Dallas Cowboys: Cowboys 10 offseason questions

10 offseason questions: Is Bryant elite?

February, 13, 2014
Feb 13
The Dallas Cowboys have major decisions to handle regarding their franchise this offseason. Todd Archer and Calvin Watkins, along with some guests, answer some of biggest issues for the Cowboys this week.

Is Dez Bryant an elite receiver now?

Todd Archer: I don’t want to go all Tony Gonzalez here, but how are we defining “elite receiver?” If we’re talking 90 catches, 1,000 yards and double-digit touchdowns, then yes. If we’re talking the best of the best, I don’t think so. By best of the best, I’m talking Calvin Johnson, Larry Fitzgerald types. Bryant is close, but he still has to close the gap. He has improved in just about every facet of his game since coming here, but he needs fine-tuning at a lot of things too. He can get off his game too easy if he faces physical corners. He can get off his game too easy if the ball doesn’t go his way early in games. He has momentary lapses of concentration. Hey, all receivers do, even guys in the elite category. Bryant is entering the final year of his contract, and the Cowboys want to keep him. He can do things at the position few players in the NFL can. He can make those breathtaking plays. I still can’t believe the catch against the Lions where he pinned the ball against his helmet. If we’re talking top five receiver, he’s close and can get there. And for that reason, the Cowboys will do everything they can to keep him around for a long time.

Tim MacMahon: That probably depends on your definition of elite, one of those buzz words that tends to generate a lot of controversy because it’s so vague. You could argue that Johnson is in a class of his own, making him the only truly elite receiver in the NFL right now.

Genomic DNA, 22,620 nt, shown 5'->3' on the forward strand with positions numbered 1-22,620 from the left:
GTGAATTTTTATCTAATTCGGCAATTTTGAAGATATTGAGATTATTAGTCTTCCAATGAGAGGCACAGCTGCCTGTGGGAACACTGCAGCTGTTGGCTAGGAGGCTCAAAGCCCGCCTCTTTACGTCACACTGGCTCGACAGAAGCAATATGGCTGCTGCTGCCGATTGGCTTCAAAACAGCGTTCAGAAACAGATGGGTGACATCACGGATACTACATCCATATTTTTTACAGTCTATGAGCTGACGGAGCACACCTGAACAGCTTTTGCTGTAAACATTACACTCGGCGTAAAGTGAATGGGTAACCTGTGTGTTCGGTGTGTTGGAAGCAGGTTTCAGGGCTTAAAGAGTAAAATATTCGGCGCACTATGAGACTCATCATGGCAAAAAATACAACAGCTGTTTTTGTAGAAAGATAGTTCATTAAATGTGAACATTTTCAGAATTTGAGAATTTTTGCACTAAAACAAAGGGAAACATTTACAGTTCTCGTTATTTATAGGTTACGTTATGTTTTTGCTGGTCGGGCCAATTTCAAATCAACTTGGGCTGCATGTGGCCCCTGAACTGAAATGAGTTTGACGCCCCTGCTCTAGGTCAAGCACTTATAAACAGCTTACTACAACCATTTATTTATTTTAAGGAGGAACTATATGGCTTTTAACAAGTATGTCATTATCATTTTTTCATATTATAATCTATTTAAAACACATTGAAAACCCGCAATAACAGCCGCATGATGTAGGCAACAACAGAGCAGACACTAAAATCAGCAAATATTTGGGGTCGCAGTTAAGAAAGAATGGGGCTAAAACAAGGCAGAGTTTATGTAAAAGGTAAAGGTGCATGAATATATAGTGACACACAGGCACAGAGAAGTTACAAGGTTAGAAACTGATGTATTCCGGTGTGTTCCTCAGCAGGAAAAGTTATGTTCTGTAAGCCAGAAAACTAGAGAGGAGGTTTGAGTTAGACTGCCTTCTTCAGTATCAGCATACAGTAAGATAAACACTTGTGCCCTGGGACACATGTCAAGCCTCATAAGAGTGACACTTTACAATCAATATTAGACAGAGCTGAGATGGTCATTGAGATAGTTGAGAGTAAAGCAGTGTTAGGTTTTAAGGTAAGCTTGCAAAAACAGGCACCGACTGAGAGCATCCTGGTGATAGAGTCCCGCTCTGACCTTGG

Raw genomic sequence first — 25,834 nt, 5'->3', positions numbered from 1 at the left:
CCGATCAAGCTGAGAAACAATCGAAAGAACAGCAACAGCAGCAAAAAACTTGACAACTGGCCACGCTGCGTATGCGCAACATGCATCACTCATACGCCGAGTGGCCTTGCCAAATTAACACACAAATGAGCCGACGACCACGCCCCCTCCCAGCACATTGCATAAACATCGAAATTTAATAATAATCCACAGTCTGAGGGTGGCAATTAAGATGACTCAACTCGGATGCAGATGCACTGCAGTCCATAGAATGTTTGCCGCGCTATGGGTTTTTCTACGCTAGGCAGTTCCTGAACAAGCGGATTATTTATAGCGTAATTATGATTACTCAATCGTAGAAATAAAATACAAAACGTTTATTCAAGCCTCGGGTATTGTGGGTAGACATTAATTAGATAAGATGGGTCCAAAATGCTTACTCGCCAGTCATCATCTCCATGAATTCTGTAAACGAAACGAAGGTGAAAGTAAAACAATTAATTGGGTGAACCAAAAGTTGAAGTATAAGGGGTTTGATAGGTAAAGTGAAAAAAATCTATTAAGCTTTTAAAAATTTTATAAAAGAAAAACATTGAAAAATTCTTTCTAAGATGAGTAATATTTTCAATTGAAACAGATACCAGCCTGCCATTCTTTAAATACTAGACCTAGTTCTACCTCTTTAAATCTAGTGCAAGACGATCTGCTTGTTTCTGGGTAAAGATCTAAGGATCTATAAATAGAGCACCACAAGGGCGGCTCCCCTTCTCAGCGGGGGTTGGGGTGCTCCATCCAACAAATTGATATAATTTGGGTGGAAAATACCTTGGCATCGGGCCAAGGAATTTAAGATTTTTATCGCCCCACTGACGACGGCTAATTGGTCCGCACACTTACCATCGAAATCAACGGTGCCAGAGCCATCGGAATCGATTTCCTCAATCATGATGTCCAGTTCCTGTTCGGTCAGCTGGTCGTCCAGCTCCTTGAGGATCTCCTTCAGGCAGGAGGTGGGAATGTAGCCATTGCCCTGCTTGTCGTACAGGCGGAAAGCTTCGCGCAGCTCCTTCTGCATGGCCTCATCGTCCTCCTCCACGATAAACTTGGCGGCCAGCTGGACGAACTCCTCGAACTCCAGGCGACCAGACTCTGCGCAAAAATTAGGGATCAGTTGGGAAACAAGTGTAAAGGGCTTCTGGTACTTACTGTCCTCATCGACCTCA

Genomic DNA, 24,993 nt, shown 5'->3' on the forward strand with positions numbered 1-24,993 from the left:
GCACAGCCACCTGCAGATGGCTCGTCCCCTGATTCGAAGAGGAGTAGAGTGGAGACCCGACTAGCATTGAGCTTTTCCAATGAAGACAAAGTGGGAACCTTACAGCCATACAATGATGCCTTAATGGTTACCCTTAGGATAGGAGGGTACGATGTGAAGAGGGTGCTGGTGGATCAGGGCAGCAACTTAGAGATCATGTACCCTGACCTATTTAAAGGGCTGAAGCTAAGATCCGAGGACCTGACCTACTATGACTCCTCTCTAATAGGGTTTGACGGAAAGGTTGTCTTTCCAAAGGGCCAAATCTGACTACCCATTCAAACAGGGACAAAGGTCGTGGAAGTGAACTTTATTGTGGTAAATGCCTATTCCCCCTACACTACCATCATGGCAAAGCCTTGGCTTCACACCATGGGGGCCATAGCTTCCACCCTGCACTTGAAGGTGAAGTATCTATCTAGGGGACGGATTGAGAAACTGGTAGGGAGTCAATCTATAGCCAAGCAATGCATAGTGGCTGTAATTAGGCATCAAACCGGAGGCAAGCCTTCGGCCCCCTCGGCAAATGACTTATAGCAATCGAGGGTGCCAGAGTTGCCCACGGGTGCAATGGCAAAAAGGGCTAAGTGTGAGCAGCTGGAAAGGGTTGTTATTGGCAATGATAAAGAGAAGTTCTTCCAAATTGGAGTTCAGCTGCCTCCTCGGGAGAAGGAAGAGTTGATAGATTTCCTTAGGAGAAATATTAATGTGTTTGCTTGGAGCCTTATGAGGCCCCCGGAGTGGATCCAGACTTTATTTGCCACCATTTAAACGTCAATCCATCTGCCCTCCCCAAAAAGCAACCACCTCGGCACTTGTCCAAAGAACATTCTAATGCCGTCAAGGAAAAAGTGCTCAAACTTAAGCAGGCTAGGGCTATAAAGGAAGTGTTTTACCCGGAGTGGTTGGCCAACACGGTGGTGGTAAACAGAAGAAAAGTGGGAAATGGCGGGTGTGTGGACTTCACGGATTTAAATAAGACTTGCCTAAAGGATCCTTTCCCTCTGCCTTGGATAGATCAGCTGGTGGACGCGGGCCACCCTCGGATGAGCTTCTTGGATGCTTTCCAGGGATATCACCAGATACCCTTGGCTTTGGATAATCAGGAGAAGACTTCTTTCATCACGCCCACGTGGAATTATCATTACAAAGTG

But there’s no reasonable way to make a case that Bryant doesn’t belong in a conversation about the league’s best handful of receivers. Just look at the stats over the last two seasons. No other receiver has more touchdown catches than Bryant’s 25 (tied with tight end Jimmy Graham). He ranks sixth in yards (2,615) and seventh in receptions (185) during that span. And remember that he got off to a slow start before in 2012 before his spectacular second half of the season.

But the most exciting thing about Bryant is that it seems like he’s still only scratched the surface of his potential.

Truth be told, this season was a bit of a disappointment for him. He finished with 93 catches for 1,233 yards and 13 touchdowns, but there were too many long stretches when the ball didn’t come his way and not enough big plays. Hence, the Scott Linehan hire as the offensive playcaller.

Bryant already ranks among the league’s best, and he still should get much better.

Calvin Watkins: Bryant always believed he would become an elite receiver, and in 2013 that happened. He finished 13th in yards (1,233), eighth in catches (93), tied for third in touchdowns (13) and fifth in first downs (67). He became the No. 1 force on the team's offense and his numbers should have been better if not for some questionable play calls. Bryant continues to improve with his route running and his command of the offense shouldn't be questioned.